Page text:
Jun 15, 2021 09:08 PM

FBI Agent Admits in Court to Falsely Accusing Ex-Professor of Spying for China

American and U.S. Department of Justice (DOJ) flags fly outside DOJ headquarters in Washington
American and U.S. Department of Justice (DOJ) flags fly outside DOJ headquarters in Washington

An FBI agent admitted in court last week that, based on false information, he wrongfully accused a Chinese American professor of being a spy for the Chinese military, according to local media reports.

The U.S. law enforcement agent’s testimony came out Thursday in U.S. District Court in Knoxville, Tennessee, during a case involving Hu Anming, a former professor at the University of Tennessee who has been charged by the U.S. Department of Justice with three counts of wire fraud and three counts of making false statements.

During cross-examination, Phil Lomonaco, Hu’s defense lawyer, pressed Kujitim Sadiku, an FBI agent who investigated the case, for evidence that could show that Hu was a Chinese spy, according to the Knoxville News Sentinel, a local newspaper whose reporter witnessed the testimony in court.

Sadiku admitted that he presented the university with a false PowerPoint document that labeled Hu as an operative for the Chinese military. “Based on my summary translations, my reports and my outline, no, Hu wasn’t involved in the Chinese military,” Sadiku testified.

“This is a false statement you put on the [presentation to UT officials], isn’t it?” Lomonaco asked, according to the Knox News report.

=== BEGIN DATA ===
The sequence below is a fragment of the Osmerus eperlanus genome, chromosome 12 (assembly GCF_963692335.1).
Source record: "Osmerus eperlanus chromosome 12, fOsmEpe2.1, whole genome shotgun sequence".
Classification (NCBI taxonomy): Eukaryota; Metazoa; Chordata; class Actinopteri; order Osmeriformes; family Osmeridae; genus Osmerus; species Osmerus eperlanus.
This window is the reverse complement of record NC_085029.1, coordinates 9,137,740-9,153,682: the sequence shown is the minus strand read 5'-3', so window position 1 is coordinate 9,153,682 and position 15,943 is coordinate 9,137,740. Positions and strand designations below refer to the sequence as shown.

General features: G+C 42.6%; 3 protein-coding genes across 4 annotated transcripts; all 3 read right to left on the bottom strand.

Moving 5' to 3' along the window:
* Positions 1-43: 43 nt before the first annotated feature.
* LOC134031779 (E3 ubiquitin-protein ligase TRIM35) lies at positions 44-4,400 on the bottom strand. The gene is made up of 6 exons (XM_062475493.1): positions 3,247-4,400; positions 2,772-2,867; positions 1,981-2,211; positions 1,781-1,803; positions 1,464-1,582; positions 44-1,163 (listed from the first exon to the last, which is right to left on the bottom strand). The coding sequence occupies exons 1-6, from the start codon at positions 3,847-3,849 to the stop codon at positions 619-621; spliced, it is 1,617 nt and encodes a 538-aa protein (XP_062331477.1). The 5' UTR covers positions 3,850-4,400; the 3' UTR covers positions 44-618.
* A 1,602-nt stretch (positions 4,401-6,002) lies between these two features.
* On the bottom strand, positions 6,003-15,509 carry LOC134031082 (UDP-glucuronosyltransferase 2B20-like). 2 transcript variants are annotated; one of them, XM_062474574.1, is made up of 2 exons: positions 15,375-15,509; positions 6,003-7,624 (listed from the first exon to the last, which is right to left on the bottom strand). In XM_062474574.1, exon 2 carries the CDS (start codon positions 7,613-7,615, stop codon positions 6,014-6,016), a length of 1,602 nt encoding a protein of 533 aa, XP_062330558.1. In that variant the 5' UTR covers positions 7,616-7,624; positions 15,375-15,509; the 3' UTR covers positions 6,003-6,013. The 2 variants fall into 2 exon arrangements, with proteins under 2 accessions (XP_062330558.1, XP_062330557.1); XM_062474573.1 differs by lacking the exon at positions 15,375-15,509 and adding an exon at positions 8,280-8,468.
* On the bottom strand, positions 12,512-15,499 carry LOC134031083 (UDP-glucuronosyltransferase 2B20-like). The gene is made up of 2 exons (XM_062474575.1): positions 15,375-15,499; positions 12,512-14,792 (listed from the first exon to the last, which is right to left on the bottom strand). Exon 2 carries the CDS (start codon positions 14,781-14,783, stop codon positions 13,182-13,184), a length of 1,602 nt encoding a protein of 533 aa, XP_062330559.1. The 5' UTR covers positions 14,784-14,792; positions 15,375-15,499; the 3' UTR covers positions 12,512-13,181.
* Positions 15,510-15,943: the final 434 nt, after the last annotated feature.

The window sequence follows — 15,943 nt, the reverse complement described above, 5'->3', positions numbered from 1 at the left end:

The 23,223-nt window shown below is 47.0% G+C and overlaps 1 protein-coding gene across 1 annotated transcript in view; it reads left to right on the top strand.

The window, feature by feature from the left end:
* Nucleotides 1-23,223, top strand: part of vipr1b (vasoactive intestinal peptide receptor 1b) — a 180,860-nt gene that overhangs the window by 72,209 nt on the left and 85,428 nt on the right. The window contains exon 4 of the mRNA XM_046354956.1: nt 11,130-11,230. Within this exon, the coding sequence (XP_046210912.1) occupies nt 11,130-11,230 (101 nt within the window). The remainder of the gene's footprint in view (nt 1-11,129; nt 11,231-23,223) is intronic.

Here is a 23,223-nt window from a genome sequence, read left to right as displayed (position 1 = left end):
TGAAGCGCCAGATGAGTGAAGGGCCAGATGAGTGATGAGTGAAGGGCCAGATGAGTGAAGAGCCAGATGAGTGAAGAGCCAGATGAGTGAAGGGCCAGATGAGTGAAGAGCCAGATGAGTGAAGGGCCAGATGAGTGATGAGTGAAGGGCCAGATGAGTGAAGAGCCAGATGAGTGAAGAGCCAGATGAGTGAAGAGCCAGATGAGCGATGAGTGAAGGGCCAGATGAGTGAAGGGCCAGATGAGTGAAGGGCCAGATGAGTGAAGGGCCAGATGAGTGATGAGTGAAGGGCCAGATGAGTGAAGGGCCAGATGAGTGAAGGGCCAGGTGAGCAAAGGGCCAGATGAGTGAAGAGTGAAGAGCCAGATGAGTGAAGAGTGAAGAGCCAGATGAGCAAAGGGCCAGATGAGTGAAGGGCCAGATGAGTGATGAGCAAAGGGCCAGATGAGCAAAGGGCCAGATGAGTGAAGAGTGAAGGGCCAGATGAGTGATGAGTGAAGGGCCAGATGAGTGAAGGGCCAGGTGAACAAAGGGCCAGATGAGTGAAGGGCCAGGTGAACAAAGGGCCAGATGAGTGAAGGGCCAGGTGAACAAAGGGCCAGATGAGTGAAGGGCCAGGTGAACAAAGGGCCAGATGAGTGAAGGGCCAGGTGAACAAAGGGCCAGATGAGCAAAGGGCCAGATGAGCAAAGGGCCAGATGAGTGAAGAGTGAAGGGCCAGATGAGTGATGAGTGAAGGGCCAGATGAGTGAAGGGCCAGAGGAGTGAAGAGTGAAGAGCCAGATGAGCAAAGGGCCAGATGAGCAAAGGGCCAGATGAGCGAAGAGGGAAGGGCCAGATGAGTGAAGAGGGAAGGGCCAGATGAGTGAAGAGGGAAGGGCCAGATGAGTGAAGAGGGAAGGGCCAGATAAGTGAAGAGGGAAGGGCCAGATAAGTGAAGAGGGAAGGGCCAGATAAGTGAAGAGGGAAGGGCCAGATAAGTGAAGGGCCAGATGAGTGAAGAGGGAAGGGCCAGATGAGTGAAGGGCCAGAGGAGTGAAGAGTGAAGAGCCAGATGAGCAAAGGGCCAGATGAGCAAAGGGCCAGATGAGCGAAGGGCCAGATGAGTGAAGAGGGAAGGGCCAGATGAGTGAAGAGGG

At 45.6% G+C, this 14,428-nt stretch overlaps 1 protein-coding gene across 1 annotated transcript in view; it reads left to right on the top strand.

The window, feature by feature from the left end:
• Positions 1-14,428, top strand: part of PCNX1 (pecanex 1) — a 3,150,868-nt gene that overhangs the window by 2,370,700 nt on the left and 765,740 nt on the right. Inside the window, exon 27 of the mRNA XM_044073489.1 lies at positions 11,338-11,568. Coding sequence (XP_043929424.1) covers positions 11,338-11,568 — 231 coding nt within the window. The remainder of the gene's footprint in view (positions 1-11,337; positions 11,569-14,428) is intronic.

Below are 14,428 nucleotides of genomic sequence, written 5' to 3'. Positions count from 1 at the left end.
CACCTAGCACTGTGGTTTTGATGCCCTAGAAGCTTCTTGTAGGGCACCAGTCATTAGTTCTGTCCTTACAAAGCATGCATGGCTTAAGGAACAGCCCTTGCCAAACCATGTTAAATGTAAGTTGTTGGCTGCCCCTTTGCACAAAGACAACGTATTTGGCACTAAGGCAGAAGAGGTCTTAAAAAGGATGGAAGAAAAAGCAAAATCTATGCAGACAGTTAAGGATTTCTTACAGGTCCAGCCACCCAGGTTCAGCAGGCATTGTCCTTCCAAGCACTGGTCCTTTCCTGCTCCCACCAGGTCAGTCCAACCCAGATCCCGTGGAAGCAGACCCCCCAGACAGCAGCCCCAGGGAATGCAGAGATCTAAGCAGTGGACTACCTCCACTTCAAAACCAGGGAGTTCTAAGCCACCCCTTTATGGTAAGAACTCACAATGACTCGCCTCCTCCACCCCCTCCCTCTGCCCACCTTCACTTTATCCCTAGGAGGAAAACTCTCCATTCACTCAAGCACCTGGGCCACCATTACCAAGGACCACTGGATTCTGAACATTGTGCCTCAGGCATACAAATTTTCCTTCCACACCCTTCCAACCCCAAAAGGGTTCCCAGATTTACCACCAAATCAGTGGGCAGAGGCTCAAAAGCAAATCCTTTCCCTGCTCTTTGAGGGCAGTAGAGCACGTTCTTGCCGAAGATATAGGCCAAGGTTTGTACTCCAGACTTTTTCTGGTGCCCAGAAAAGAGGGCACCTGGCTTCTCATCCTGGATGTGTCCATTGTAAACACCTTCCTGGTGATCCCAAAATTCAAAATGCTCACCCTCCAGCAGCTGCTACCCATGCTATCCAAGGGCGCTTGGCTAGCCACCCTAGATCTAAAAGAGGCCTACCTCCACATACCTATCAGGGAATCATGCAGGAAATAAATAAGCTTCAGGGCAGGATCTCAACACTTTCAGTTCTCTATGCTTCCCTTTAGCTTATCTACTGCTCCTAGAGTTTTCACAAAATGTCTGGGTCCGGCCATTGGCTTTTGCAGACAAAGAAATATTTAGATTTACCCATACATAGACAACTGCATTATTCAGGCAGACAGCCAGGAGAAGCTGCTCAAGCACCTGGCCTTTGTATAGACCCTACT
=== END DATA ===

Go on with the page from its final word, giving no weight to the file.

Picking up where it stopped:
“Can you repeat the question?” Sadiku replied, before answering, “If you’re talking about the PowerPoints, I prepared those, yes.”

Hu was the first to stand trial among others charged under the U.S. Justice Department’s China Initiative, a criminal enforcement program launched under the former U.S. President Donald Trump, particularly targeting Chinese nationals and Chinese American scholars with connections to China. The initiative aims to counter alleged economic espionage and intellectual property theft.

The Justice Department indicted Hu for allegedly engaging in a scheme to defraud the National Aeronautics and Space Administration (NASA) by concealing his affiliation with Beijing University of Technology in China. U.S. federal law prohibits NASA from using appropriated funds on projects in collaboration with China or Chinese universities.

However, Hu disclosed his ties to Beijing University of Technology in at least two required forms at the University of Tennessee, as well as email exchanges with both UT officials and a NASA contractor, the News Sentinel reported, citing court testimony.

Contact reporter Lu Zhenhua ( and editor Michael Bellart (

Download our app to receive breaking news alerts and read the news on the go.

Get our weekly free Must-Read newsletter.

You've accessed an article available only to subscribers
Share this article
Open WeChat and scan the QR code
Get our CX Daily, weekly Must-Read and China Green Bulletin newsletters delivered free to your inbox, bringing you China's top headlines.

We ‘ve added you to our subscriber list.

Manage subscription
China Stories: Illuminating the Silver Screen for the Visually Impaired